McCann says improvements can be made even to corridors like Route 1, which initially seem hostile to pedestrian activity. Indeed, the state department of transportation has initiated a program to improve Route 1 farther north, in Middlesex County. McCann says that suburban arterial roads are not going to be made into urban boulevards with brick sidewalks right away, but that changes can be made to reduce car traffic.
In her book, McCann notes that suburban corridors with a lot of shopping centers and other destinations are perfect candidates for improved transit systems. For example, a lane could be set aside for use by buses. She says that other improvements can gradually be made, such as safer pedestrian crossings and good sidewalks. “Over time that will make it safe and more attractive and livable,” she said.
McCann says businesses also have a role to play. She says shopping centers, even if they are in car-centric locations, benefit from being made walkable by adding pedestrian connections between businesses and different developments.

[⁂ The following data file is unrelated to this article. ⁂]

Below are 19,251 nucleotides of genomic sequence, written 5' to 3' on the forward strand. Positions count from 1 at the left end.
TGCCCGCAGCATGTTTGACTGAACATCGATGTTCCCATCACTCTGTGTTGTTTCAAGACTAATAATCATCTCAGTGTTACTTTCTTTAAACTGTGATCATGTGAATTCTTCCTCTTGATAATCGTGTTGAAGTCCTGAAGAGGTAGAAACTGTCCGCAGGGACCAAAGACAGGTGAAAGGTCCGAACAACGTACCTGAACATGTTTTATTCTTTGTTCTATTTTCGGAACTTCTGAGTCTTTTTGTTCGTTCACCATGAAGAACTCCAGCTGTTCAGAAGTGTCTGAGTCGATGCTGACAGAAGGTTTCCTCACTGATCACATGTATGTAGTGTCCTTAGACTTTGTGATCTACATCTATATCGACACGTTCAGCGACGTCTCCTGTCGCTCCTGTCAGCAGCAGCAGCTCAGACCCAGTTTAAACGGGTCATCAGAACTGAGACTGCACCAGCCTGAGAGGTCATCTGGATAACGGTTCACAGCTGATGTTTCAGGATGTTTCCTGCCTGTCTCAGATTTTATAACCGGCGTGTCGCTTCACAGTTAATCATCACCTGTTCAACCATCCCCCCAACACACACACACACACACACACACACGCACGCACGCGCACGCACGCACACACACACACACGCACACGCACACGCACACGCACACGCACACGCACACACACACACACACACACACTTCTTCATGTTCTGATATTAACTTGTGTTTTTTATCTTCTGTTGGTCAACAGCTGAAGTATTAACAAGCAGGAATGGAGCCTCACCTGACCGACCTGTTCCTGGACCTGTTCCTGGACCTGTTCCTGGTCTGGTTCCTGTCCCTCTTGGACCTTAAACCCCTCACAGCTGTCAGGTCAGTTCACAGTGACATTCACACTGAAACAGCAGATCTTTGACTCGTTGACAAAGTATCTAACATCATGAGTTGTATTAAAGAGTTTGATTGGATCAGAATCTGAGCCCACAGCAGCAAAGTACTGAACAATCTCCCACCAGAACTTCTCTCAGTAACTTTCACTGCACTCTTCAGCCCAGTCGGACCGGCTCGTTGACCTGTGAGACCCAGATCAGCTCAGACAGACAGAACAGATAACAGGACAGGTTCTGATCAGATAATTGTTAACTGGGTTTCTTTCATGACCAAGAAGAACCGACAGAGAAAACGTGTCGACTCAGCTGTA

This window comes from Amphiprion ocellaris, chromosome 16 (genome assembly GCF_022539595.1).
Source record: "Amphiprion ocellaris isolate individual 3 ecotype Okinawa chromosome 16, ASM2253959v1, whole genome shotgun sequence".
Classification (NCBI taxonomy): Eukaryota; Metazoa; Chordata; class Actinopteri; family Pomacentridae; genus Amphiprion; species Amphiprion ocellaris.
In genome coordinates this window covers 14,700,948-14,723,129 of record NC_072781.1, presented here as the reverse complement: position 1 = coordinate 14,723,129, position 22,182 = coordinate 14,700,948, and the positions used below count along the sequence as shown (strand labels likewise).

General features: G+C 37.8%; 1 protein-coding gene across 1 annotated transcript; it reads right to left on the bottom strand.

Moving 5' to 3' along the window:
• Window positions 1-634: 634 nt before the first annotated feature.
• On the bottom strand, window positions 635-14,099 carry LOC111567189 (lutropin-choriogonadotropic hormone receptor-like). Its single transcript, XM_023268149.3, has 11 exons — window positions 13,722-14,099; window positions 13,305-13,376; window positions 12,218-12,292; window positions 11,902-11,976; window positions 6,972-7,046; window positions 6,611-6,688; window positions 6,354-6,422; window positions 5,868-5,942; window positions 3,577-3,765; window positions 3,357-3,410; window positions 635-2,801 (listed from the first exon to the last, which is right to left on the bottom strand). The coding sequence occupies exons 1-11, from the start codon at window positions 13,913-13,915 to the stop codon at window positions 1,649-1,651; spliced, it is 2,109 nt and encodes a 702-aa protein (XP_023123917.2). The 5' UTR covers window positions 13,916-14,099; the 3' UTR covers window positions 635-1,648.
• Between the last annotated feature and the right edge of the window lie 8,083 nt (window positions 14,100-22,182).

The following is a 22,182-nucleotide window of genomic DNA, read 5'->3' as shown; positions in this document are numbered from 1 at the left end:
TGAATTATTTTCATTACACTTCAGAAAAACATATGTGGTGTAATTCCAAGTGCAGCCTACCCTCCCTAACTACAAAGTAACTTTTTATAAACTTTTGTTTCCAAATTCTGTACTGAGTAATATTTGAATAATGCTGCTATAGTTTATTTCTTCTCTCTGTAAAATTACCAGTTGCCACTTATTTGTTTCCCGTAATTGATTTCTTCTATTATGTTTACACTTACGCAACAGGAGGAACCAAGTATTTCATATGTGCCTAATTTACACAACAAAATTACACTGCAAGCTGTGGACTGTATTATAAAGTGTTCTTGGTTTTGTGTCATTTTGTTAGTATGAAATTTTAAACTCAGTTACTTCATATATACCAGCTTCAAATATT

The same goes for office parks. For example, an isolated suburban campus could have a bike sharing service so its employees could bike to lunch and run errands. However, for that to work, the bicycles need bike-friendly roadways in the local town to travel on.
McCann says her goal is not to change everything in one grand pronouncement or policy, but to slowly change the way people think and chip away at the problem of purely car-oriented roads. In her book, McCann notes that change comes at the margins.
“It isn’t about simply doing more of the things you want to change; it’s about finding the small factors that will help “tip” the balance to create fundamental transformation. Changing the way we build our communities requires something more than coming up with the perfect design template or even a new policy proposal. The success of the complete streets movement shows how important it is to reframe the way we think and talk about long-standing built environment issues.”